View from the Bridge: 31
by John Morrison
31: School Days
It's frosty in Milltown, on the morning that the government launches its Christmas crackdown on drink-drivers. It's a headache for the landlord of the Grievous Bodily Arms who thinks, sensibly enough, that if there's even the slightest chance of him being catapulted through the car windscreen, then he'd prefer not to be stone cold sober when it happens.
Parents are walking their children to school, before going off to work or back home to do the chores. But it's different for those parents who send their school to the Spooner School. They take their kids to school each morning... and then stay there.
In summer the parents sit on the school lawn; with their colourful pantaloons, imaginative hairstyles and animated chatter they seem like a flock of tropical birds. Now, at the onset of winter, the Spooner School parents gravitate towards the drying room. While their children are in class, training to be corn-dolly makers, they warm their backs on the central heating pipes and mull over the big questions. Like: whatever happened to the Bermuda Triangle? In the 1970s ships and planes were vanishing on a daily basis. And now it's disappeared. Without a warning. Wierd.
The school's reputation extends far beyond these valleys. People raise their eyebrows, tap their nose with a knowing forefinger and say "Oh yes, the Spooner School". In the same mildly exasperated tone of voice that you'd say "Oh yes, California", on hearing about some loon getting his goldfish psycho-analysed.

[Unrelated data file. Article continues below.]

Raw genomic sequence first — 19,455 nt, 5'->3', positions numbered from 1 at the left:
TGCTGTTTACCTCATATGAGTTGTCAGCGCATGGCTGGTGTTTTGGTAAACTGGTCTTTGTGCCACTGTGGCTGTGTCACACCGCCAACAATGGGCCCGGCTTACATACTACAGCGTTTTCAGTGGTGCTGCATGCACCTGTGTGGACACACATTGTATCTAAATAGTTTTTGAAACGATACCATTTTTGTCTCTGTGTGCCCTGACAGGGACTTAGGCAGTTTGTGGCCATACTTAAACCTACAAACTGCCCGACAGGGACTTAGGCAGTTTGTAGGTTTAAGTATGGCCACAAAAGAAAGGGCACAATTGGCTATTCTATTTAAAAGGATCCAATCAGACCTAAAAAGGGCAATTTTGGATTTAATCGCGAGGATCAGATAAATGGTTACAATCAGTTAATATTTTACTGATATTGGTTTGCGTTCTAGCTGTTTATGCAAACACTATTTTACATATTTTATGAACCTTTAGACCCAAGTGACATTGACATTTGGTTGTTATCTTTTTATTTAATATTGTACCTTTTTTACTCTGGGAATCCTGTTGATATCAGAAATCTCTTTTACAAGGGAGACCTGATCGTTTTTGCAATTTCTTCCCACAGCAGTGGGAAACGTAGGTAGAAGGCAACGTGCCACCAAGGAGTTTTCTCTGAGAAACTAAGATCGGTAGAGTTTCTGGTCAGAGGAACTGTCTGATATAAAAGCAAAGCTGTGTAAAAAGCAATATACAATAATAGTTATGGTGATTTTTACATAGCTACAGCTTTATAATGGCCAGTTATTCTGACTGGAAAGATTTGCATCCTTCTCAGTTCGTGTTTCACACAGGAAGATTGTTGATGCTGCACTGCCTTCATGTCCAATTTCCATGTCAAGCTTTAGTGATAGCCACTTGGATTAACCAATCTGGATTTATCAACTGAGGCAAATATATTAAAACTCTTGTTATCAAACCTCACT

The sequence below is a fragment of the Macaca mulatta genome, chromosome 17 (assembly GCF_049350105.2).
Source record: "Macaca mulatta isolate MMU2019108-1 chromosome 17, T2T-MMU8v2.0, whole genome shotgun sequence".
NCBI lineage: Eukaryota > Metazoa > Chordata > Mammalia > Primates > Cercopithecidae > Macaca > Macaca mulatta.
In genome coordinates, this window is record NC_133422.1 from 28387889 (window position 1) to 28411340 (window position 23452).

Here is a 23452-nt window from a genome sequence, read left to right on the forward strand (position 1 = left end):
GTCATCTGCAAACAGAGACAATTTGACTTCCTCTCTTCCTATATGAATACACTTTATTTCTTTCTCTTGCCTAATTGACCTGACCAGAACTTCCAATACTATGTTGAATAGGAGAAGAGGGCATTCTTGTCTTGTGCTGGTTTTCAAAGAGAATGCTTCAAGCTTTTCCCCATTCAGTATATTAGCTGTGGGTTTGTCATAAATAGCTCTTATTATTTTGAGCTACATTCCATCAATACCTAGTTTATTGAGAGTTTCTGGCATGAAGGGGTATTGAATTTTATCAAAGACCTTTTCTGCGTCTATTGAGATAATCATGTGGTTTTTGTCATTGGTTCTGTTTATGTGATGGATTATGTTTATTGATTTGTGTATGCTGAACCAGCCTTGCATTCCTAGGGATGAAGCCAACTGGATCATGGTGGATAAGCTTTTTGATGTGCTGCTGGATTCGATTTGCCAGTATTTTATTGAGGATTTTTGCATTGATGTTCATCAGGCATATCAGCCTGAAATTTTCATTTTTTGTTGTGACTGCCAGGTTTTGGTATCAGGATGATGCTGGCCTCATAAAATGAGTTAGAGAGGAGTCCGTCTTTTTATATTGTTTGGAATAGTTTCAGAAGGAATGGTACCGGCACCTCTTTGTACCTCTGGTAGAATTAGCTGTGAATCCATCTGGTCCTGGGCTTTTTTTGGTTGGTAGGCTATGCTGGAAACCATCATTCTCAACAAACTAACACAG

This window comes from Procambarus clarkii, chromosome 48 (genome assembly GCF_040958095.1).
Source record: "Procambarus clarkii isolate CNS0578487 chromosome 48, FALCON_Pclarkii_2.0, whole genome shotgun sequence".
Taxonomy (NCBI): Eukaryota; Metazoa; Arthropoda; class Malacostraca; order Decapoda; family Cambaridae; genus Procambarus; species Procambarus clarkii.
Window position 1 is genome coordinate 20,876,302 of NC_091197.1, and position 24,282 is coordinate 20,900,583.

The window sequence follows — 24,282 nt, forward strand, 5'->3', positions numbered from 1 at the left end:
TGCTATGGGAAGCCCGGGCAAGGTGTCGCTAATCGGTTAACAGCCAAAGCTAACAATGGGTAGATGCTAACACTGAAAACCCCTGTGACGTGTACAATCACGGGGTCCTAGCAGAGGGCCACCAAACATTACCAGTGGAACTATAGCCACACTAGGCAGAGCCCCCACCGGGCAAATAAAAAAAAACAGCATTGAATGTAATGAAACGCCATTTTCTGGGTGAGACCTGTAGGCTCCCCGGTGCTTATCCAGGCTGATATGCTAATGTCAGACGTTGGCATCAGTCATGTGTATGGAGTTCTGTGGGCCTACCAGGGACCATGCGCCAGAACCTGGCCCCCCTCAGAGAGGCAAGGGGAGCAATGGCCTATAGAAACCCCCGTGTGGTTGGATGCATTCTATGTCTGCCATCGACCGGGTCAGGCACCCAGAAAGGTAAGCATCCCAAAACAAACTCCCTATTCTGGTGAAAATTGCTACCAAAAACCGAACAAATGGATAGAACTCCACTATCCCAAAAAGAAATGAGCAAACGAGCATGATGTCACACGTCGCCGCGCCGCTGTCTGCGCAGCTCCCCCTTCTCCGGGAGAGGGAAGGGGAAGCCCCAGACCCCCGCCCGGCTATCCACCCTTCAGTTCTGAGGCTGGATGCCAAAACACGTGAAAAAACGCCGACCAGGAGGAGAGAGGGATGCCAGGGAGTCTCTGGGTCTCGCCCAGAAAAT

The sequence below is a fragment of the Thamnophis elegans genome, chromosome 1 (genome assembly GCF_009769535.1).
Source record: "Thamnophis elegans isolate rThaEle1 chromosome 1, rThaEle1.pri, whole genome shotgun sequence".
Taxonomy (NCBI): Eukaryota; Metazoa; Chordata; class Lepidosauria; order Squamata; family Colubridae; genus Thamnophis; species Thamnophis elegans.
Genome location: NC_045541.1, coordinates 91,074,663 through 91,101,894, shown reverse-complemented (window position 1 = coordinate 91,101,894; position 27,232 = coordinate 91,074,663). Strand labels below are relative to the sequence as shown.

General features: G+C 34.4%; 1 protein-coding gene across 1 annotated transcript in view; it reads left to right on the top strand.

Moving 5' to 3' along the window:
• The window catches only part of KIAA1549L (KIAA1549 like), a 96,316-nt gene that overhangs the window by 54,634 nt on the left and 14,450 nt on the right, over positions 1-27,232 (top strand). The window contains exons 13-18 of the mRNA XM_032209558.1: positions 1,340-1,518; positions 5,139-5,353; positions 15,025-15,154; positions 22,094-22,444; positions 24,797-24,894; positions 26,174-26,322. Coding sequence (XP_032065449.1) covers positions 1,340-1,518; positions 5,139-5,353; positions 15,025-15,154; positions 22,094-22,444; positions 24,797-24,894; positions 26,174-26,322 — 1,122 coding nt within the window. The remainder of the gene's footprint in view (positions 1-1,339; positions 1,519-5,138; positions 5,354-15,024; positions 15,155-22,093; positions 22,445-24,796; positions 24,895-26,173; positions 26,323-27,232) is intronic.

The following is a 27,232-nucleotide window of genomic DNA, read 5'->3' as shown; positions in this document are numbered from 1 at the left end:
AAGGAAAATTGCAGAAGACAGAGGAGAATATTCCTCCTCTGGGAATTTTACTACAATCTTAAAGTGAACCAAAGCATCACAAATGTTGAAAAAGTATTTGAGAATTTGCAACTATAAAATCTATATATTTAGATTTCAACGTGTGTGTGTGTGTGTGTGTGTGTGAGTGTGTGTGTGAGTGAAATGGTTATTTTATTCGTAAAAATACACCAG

Parents gravitate from all over the country to send their children to the Spooner School in Milltown. Having conspicuously failed to make anything of their own lives, they are naturally keen to ensure that their children's ambitions are similarly curtailed.
The school's brief prospectus reads promisingly, though the fact that it is written in strange, curly letters on pink paper should give uncommitted parents pause for though. They will search in vain for an optimistic message from the head teacher; the Spooner School has no truck with such elitist nonsense. All decisions are taken democratically, with every member of staff having an equal say in how the school should be run.
So even the simplest of matters - such as changing a tap-washer - requires the teachers to question the school's idiosyncratic philosophy, their place within it and the sacred bond of trust that binds teacher and pupil in a perpetual circle of something or other. The vote usually recommends a lie-down in a darkened room and the forming of a working party to search inside themselves for an answer to the tap-washer problem. It's a nightmare.
Small wonder that, unlike the parents, the teachers find any excuse to stay away from school. In how many other occupations would "bad vibes" constitute a valid reason for taking a day off work?
So what else makes the Spooner School different from other establishments? Well, the children are encouraged to get in touch with their feelings. This means tears and tantrums, of course, though that's usually the teachers. Since there must be no winners and no losers, competitive games are out. Instead there's peace dancing, painting badly and the celebration of arcane seasonal festivals. The school has declared itself a nuclear-free zone, which ensures that we in Milltown sleep soundly in our beds. And the children have school trips - whenever there's enough acid to go round.
The school lurches from one self-inflicted crisis to another. So thank goodness for our excellent 'after-school clubs' - more commonly known as amusement arcades. Here the kids have the opportunity to cadge cigarettes from lonely, maladjusted old guys in a pleasantly informal atmosphere.
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